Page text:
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Harper's Encyclopedia of United States History (ed. Benson Lossing) 6 0 Browse Search
Jula Ward Howe, Reminiscences: 1819-1899 4 0 Browse Search
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Harper's Encyclopedia of United States History (ed. Benson Lossing), Gray, Henry Peters 1819-1877 (search)
Gray, Henry Peters 1819-1877 Artist; born in New York City, June 23, 1819; studied with Daniel Huntington and in Europe; established a studio in New York in 1869. His works include Wages of War; The birth of our flag, etc. He died in New York City, Nov. 2, 1877.
Harper's Encyclopedia of United States History (ed. Benson Lossing), Huntington, Daniel 1816- (search)
Huntington, Daniel 1816- Artist; born in New York, Oct. 14, 1816; was educated at Hamilton College. In 1835 he began studying art with Samuel F. B. Morse (q. v.), president of the National Academy of Design; in 1839 and 1844 visited Europe; and while in Rome and Florence produced several notable paintings. In 1862 and 1869 he was elected president of the National Academy, and served continuously in the same office in 1877-91. His paintings include The bar-room politician; A Toper asleend while in Rome and Florence produced several notable paintings. In 1862 and 1869 he was elected president of the National Academy, and served continuously in the same office in 1877-91. His paintings include The bar-room politician; A Toper asleep; portraits: Abraham Lincoln; Martin Van Buren; Daniel Huntington. Albert Gallatin, etc.; figure pieces: Mercy's dream; Sacred lesson; Mrs. Washington's reception; The good Samaritan; Righteousness and peace; The Atlantic cable projectors, etc.
Jula Ward Howe, Reminiscences: 1819-1899, Chapter 4: home life: my father (search)
ich for many years he made us all at home, even with our later incumbrances of children and nurses. He was, in short, the best and kindest of uncles. In business he was more adventurous than his rather deliberate manner would have led one to suppose. It was said that, in the course of his life, he had made and lost several fortunes. In the end he left a very fair estate, which was divided among the several sets of his nieces and nephews. Long before this he had become one of the worthies of Wall Street, and was universally spoken of as Uncle John. Shortly after his retirement from active business, the Board of Brokers of New York requested him to sit to A. H. Wenzler for a portrait, to be hung in their place of meeting. The portrait was executed with entire success. I ought to mention in this connection that the directors of the New York Bank of Commerce, of which my father was the founder and first president, ordered a portrait of him from the well-known artist, Huntington.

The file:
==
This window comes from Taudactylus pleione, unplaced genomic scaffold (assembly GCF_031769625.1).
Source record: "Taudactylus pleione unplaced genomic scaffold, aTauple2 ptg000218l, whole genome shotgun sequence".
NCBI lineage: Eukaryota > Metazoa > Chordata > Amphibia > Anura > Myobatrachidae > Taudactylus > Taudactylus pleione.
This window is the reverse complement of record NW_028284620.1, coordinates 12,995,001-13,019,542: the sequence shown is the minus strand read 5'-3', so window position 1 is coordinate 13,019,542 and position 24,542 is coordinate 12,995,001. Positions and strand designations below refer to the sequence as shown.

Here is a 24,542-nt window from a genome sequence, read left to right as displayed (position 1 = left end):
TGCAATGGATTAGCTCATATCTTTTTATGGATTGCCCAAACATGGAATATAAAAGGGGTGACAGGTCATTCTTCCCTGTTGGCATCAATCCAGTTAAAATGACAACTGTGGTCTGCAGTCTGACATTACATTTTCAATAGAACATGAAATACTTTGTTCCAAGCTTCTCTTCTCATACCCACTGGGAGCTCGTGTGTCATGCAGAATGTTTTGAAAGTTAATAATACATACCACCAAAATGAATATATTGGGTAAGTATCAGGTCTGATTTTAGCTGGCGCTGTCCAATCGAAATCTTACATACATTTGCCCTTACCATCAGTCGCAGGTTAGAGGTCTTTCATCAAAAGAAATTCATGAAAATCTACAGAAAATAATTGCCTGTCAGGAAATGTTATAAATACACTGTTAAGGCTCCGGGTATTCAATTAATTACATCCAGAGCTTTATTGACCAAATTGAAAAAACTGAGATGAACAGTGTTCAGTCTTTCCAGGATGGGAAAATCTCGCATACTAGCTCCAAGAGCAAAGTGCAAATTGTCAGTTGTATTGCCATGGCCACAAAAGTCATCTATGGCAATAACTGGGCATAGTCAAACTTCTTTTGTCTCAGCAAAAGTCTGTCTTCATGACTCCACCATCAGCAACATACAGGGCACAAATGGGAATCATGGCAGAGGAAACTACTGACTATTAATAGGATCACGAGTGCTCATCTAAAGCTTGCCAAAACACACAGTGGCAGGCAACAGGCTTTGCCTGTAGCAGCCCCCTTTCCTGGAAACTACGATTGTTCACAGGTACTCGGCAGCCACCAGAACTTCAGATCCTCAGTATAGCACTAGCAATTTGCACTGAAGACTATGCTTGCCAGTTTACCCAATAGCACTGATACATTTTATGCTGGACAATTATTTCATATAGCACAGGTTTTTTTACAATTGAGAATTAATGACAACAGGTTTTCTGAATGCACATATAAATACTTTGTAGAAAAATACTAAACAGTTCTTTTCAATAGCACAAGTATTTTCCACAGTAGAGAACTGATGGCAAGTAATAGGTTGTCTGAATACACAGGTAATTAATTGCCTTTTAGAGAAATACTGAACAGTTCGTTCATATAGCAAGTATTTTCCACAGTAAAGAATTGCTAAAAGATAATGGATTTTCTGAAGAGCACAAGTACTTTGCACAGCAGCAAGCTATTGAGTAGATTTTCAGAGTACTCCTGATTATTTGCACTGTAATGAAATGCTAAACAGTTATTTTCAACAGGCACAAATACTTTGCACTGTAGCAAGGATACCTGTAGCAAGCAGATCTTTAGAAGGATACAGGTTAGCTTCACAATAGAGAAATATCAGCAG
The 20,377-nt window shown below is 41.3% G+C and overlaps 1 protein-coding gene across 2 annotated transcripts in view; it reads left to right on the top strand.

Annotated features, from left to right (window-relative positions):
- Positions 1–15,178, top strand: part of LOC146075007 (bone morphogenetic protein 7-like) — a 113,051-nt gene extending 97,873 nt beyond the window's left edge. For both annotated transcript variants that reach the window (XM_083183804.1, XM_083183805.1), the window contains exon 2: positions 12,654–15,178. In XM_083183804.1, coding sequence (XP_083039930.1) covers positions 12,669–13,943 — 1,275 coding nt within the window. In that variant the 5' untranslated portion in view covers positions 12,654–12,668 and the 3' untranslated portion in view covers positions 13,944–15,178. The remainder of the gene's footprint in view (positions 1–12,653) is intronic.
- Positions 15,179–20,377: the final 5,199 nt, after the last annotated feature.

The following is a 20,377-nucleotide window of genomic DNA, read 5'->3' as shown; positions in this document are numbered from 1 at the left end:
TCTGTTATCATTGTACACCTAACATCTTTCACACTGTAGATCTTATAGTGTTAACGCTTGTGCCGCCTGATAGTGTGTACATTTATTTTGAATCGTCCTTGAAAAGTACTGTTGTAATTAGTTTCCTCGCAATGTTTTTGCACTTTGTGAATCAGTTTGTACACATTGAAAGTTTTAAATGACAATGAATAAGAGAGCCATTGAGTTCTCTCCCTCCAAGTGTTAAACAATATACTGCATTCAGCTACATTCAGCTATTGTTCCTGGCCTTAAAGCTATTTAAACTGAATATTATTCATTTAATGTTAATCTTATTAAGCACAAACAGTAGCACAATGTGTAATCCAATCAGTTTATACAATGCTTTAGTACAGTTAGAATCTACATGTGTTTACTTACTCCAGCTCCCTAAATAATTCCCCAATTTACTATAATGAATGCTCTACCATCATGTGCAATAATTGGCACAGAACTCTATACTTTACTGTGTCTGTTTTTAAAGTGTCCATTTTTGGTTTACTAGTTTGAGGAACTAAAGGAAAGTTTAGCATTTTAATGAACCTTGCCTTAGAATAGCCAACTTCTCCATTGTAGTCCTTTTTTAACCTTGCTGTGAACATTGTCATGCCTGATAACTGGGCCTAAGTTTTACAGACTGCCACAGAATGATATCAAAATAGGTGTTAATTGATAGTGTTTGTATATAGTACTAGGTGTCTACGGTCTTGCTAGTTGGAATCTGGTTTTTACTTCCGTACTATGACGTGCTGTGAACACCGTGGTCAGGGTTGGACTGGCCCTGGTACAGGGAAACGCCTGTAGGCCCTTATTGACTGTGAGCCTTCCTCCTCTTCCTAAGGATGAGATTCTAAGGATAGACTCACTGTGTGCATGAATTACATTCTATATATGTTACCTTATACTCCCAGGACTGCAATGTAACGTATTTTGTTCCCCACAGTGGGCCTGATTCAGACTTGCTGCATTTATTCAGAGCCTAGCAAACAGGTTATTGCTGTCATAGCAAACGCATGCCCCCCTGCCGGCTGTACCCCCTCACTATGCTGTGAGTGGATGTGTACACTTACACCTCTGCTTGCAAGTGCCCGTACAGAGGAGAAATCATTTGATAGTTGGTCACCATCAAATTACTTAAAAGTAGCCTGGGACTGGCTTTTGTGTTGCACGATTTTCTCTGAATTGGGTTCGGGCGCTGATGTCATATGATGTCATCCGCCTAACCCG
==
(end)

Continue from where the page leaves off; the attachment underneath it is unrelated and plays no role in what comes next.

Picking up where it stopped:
Jula Ward Howe, Reminiscences: 1819-1899, Index (search)
advisibility of annexing it, 345; goes to Santo Domingo again, 347; gives a dance for the people, 355; goes to Santo Domingo a third time, 360; hears of Sumner's death, 364; returns to Boston, 368; his death, 369; tributes to his memory, 370. Hudson River, journey up the, 8. Hugo, Victor, remark on John Brown, 256; at the congress of gens de lettres, 413. Hunt, Helen, at Newport, 402. Hunting, Rev. J. J., commends the exercises of the convention of woman ministers, 312. Huntington, Daniel, paints portrait of Mrs. Howe's father, 55. Hymns of the Spirit, collected by Samuel Longfellow and Samuel Johnson, 293. Indians, the, in New York State, 9; Samuel Ward's intercourse with, in California, 70. Inglis, Sir, Robert Harry, 98. Iron Crown of Lombardy, 119, 120. Irving, Sir, Henry, 410. Irving, Washington, his embarrassment in public speaking, 25; at the dinner to Charles Dickens, 26; his manners and travels, 27; his love affair, 28; frequent visitor at the Astor